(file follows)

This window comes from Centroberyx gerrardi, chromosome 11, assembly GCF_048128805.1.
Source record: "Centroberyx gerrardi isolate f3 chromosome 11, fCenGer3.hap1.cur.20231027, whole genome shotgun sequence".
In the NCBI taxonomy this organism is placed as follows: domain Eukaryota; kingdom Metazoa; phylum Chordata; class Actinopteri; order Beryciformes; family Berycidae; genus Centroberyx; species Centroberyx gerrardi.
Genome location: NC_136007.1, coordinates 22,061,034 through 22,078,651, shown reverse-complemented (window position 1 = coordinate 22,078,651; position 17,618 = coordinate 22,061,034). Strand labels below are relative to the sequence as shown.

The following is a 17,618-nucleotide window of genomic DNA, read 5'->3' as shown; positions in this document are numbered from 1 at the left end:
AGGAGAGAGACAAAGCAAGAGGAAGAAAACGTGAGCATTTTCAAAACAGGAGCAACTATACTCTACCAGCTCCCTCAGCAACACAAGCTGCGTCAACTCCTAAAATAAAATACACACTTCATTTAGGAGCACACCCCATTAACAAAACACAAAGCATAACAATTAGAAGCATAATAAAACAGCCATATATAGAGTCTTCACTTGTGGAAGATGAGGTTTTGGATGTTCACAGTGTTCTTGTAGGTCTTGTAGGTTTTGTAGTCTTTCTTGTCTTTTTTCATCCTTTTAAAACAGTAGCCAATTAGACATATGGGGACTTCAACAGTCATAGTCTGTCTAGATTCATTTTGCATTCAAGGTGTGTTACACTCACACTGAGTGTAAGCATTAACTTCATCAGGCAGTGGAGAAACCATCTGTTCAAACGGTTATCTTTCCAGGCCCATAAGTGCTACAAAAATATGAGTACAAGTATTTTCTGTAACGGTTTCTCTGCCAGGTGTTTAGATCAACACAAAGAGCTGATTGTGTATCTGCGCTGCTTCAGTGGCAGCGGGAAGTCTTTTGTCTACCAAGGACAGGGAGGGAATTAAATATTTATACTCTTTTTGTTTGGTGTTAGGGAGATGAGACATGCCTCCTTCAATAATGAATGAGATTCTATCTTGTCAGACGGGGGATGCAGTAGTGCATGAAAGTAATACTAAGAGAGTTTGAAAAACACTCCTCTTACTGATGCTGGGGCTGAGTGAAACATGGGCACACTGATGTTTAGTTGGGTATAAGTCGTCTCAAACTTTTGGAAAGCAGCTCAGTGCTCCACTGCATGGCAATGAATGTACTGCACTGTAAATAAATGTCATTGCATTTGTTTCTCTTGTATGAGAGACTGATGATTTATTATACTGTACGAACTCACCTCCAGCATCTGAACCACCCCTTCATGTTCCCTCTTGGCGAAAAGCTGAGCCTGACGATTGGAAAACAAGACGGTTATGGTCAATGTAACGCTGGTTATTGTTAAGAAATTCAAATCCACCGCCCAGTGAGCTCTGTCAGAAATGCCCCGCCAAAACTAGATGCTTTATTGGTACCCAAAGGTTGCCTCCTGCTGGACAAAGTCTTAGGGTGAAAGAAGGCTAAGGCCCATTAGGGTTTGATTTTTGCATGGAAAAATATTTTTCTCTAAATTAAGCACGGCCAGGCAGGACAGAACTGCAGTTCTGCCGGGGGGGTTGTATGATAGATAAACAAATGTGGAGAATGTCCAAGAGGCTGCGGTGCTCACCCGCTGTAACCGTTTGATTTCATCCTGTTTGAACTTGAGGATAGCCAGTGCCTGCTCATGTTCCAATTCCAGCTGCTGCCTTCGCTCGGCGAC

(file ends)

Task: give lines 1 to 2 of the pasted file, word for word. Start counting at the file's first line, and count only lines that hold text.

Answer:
This window comes from Centroberyx gerrardi, chromosome 11, assembly GCF_048128805.1.
Source record: "Centroberyx gerrardi isolate f3 chromosome 11, fCenGer3.hap1.cur.20231027, whole genome shotgun sequence".